I know every criticism by heart. I'll see your every damning denunciation, and raise you 10. But I am proud of this country, and the gay pride parade in Jerusalem goes a long way toward explaining why.
I am proud of a country which - under the burden of a 24/7 threat of Islamic Jihad terrorism, under a daily Hamas barrage of Qassam missiles on a small town in the Negev, under an explicit Iranian threat of erasure in the future and client militia brushfire wars in the near present - deploys 8,000 police, nearly half of its entire active-duty force, to protect a parade in Jerusalem by a minority group that is routinely denigrated by many members of two of the holy city's largest and most vocal communities: the ultra-Orthodox and the Palestinians.
I am proud of the gay community, which made strenuous efforts to assure that the parade would be held in areas far from the ultra-Orthodox neighborhoods and other areas where the march would serve to offend residents.
I am proud of the police for standing up to yeshiva students who, screaming "Nazis! Nazis! Nazis!" at the officers, pelted them with rocks, bottles, angle iron and Molotov cocktails, all the while breaking windows, smashing streetlights, and setting fire to tires and garbage dumpsters.
I am proud of ultra-Orthodox rabbis and yeshiva masters, who, though appalled by the parade and what they see as the abomination of homosexuality, publicly and unequivocally forbade their students from taking part in violent demonstrations.
I am proud of a country that scorns the slimy Meir Kahane disciple Itamar Ben-Gvir when he screams at gay celebrants in a Tel Aviv parade "the Nazis should have finished you off."
I am proud of the policeman on King David Street who, when asked by a passing pre-schooler about the flag with the rainbow colors, replied, "There are boys who love boys, and girls who love girls."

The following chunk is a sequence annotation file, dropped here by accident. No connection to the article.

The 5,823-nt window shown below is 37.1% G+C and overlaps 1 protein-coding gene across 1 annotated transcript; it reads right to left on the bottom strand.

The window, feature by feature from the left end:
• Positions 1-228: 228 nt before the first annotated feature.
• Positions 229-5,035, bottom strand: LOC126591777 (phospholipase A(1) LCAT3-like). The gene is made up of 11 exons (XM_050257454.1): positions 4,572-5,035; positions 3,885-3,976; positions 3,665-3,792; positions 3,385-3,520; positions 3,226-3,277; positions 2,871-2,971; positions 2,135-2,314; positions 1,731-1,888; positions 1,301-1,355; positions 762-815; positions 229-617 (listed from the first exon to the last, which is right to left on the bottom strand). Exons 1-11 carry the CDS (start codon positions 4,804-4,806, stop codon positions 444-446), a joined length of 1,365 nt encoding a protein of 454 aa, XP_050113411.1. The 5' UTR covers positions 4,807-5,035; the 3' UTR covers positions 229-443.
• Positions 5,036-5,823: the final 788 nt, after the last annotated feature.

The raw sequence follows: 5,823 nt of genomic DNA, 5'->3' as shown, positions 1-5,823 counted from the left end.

I am proud of a country in which the army's influential radio station airs the views of the daughter of the prime minister when she states that the right of gays and lesbians to march in their capital city is as inherent as their right to vote.
Just as I am proud of Israel's last Eurovision song contest winner, an acclaimed diva who began life as a man, who told a television interviewer why she believed that in the interest of respect for the holy city, the parade should not be held there.
And I am proud, as well, of the fact that Israel Television gave air time to a rabbi to explain his strong opposition to the march, and to the woman anchor who, asked by the rabbi what she would do if her son told her she was gay, said that she would hold him and be grateful for his openness.
There are many who argue that a Jewish country cannot countenance a public celebration of homosexuality. It is time for them to take the advice of leading rabbis, who placed this announcement in the Lithuanian Haredi newspaper, as quoted by the Jerusalem Post:
"Demonstrating should be done by each person in his place [by feeling outrage in the soul, by praying and beseeching (God) against the loathsome blasphemy]."
All of us who live here have our personal list of obscenities, perversions and abominations, as committed by our fellow Jewish residents of Israel. We may find their actions politically abhorrent, culturally unbearable, spiritually bankrupt, personally offensive.
They are a big part of the price of living in this country, riven along fault lines dividing and enraging left and right, secular and religious, Mizrachi and Ashkenazi, sabra and immigrant.
It may be the built-in flaw of a Jewish homeland, this infighting among the Jews it has brought home.
But as the gay pride parade proves, the most profound strength of a Jewish country are those Jews who strive to learn to live with the Jews with whom they so profoundly differ.
We're here. By definition, we are all of us, each in our own ways, queer. We should, all of us for our own reasons, be proud.